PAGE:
A few months after the last presidential election, at a forum at Harvard’s Institute of Politics, a group of seasoned political consultants were discussing what makes a good candidate — someone voters will respond to and connect with. The answer, one said, was “authenticity.”
This isn’t necessarily a trait that voters — or campaigns — would name. Candidates like to pitch themselves as people with grand passions, brilliant ideas, noble backstories, or all-American values. (Not all necessarily at the same time, but hey, we can’t have everything.)
But this different and slightly subversive idea — that voters want, most of all, to know precisely what they’re getting — goes a long way toward explaining why there’s hope for Anthony Weiner and Eliot Spitzer.
They are destined to be paired in headlines all summer: the testosterone boys, recovered from their sex scandals and bidding to be New York City’s mayor and comptroller, respectively. And the standard political narrative puts them in the framework of downfall and redemption: sinners, tapping into America’s grand willingness to forgive. It’s the same story that was told about Mark Sanford, formerly of the Appalachian Trail, who recovered from his adultery saga to win a congressional seat in South Carolina. “It’s official — the sex scandal is dead,” the Daily Beast declared this week.
In New York, the candidates are happily playing along. Weiner has been upfront about his tweeting mishaps two years ago, to the point that most people probably would like to change the subject, and he talks about his saga of repentance. (On the trail, he has referred, with impressive chutzpah, to the “arc of the hero.”) Spitzer, meanwhile, launched his campaign with a media tour that involves acknowledging his prostitute-hiring days, describing his supposed absolution, and predicting that people have moved on.
But maybe that prediction is a little bit backwards. Maybe the public isn’t rewarding these guys’ repentance so much as their honesty. Maybe voters don’t need to forgive, or even forget; they just have to wrap it all into a credible big picture.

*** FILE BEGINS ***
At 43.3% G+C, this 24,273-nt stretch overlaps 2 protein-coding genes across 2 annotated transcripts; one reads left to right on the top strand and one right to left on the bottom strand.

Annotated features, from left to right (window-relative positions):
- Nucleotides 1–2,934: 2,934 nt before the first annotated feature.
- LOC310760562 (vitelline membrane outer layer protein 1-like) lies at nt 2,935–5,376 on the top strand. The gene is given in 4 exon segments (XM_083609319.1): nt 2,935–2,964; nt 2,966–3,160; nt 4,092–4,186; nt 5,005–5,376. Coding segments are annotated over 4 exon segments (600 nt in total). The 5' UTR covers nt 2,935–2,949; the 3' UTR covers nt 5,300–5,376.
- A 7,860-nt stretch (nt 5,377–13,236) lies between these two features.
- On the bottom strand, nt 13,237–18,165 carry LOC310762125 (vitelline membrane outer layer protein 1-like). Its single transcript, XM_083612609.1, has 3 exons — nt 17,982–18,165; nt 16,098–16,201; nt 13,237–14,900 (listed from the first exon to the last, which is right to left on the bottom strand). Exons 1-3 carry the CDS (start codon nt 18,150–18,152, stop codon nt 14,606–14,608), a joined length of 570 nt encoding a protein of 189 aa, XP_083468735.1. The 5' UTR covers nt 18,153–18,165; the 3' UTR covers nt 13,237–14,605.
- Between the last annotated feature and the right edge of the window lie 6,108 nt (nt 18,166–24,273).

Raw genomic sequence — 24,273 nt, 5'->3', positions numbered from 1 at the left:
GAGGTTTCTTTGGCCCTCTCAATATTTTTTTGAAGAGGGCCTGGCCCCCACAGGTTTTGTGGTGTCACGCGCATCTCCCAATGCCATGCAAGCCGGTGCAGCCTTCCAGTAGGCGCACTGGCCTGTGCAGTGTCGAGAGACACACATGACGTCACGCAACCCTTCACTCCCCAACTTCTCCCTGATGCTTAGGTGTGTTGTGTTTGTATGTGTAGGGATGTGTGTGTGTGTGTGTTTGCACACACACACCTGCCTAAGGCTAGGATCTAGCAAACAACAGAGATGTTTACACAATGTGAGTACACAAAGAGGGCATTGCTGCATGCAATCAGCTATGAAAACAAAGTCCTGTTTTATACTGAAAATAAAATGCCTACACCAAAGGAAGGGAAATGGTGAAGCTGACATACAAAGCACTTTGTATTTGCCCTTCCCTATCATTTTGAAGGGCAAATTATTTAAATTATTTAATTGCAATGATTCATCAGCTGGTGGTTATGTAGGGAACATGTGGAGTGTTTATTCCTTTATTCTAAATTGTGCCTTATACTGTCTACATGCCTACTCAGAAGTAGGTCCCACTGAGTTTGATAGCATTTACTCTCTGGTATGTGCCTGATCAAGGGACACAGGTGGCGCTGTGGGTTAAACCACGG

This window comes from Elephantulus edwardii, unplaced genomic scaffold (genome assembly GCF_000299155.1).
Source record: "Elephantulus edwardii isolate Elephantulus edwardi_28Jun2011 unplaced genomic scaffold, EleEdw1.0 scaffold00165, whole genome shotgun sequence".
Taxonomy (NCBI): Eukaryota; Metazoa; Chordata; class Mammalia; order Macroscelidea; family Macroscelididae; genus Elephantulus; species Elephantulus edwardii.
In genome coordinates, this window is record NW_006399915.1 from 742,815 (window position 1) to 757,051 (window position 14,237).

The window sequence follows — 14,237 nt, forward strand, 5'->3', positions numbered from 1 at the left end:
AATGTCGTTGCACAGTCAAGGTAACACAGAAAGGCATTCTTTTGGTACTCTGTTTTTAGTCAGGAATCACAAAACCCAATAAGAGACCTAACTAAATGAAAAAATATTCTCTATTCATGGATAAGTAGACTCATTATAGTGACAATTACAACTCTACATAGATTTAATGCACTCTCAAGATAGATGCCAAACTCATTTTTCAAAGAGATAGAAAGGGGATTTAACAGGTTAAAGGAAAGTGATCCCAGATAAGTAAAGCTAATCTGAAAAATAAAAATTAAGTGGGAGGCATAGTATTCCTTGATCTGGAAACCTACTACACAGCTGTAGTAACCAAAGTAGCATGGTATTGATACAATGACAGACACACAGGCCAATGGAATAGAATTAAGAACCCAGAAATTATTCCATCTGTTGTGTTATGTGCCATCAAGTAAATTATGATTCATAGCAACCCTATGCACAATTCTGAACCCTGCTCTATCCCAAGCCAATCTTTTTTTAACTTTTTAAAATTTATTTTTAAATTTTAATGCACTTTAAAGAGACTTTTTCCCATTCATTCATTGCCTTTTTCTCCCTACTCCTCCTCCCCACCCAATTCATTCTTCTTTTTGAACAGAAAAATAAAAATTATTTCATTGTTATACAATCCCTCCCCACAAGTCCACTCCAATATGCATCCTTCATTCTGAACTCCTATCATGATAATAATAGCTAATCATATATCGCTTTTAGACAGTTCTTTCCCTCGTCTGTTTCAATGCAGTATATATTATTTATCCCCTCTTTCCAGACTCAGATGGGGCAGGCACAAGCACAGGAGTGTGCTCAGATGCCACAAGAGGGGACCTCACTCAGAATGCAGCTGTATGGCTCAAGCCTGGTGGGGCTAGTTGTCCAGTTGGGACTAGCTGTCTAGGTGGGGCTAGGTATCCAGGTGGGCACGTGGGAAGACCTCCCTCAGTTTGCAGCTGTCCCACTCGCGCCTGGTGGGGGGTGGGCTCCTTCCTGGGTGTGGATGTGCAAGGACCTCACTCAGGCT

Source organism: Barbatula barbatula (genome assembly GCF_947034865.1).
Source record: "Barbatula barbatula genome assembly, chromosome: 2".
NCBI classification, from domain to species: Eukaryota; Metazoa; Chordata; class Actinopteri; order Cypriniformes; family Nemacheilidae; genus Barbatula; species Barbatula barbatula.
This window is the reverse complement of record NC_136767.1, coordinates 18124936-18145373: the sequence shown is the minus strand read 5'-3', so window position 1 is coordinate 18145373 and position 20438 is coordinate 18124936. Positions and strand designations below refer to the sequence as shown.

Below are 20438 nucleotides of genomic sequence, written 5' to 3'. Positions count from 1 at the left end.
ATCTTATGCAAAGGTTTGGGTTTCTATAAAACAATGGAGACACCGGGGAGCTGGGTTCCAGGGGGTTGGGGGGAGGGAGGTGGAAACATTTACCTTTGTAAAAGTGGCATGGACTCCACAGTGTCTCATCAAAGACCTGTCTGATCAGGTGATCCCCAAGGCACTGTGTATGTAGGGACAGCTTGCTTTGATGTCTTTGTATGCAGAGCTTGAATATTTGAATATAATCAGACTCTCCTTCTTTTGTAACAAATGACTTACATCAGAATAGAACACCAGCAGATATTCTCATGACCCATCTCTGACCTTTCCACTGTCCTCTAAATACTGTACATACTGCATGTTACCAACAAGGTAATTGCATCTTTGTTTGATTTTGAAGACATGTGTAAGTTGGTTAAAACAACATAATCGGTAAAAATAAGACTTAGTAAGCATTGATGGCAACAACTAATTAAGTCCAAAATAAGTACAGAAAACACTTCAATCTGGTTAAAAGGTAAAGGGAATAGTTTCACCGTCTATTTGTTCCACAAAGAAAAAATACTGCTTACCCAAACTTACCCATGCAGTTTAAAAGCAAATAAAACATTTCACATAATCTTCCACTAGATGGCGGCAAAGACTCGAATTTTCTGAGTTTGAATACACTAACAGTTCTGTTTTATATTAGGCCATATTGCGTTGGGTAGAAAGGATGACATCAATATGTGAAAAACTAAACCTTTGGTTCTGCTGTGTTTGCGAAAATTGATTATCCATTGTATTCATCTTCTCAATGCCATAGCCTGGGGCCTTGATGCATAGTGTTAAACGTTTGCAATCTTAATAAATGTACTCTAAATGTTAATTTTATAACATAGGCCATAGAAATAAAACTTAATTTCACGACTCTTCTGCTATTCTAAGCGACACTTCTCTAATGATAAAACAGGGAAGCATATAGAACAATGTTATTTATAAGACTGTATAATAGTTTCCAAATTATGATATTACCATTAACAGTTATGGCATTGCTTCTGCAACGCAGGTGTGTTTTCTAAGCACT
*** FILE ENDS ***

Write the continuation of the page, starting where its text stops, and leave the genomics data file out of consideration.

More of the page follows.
For both Spitzer and Weiner, known for a certain brand of unpleasant machismo in office, the scandals fit into a storyline that already makes sense: a politician who’s impulsive, narcissistic, and so egomaniacal that he’s willing to anger a lot of powerful people.
Both are arguing, essentially, that this is the kind of leader New York needs, to take on entrenched powers and get things done. And because New York is in the market for politicians, not husbands, voters don’t need to fret about the personal side effects of these personality traits.
Granted, not everyone is buying it. The New York Times editorial board called Weiner and Spitzer “charter members of the Kardashian Party,” and chafed at the idea that scandal-fed celebrity could overshadow someone’s actual record. And it’s true that salaciousness can be its own reward: the fact that Weiner is constantly trailed by a horde of salivating reporters makes him more of a contender, not less.
But voters, on the whole, tend to think more strategically than that. They choose politicians on their relative merits, and they choose which scandals to overlook. Longtime U.S. Rep. Barney Frank didn’t weather bad news because of the public’s benevolence; he kept winning because voters in his district understood who he was, and wanted precisely that guy in office.
And also in Massachusetts, John Tierney didn’t win reelection to his congressional seat last year because people believed his tepid explanations about his wife’s illicit gambling behavior. He won because his campaign effectively muddied the picture of his opponent, Richard Tisei: Was he a socially liberal Republican or a footsoldier for the right wing? With Tierney, people knew what they were getting, ideologically and personally, and decided they could stomach it just fine.
For new politicians, this poses a challenge: How do you define yourself before your opponents define you? For veteran pols, meanwhile, the authenticity test proves that bad publicity can be overcome, as long as you seem true to yourself. Look at Hillary Clinton’s career arc. No one was buying her, decades ago, as a blandly supportive political wife who really enjoyed baking cookies. But as a hyper-ambitious, hyper-competent woman who wouldn’t let embarrassment bring her down? That’s a politician people can believe in.
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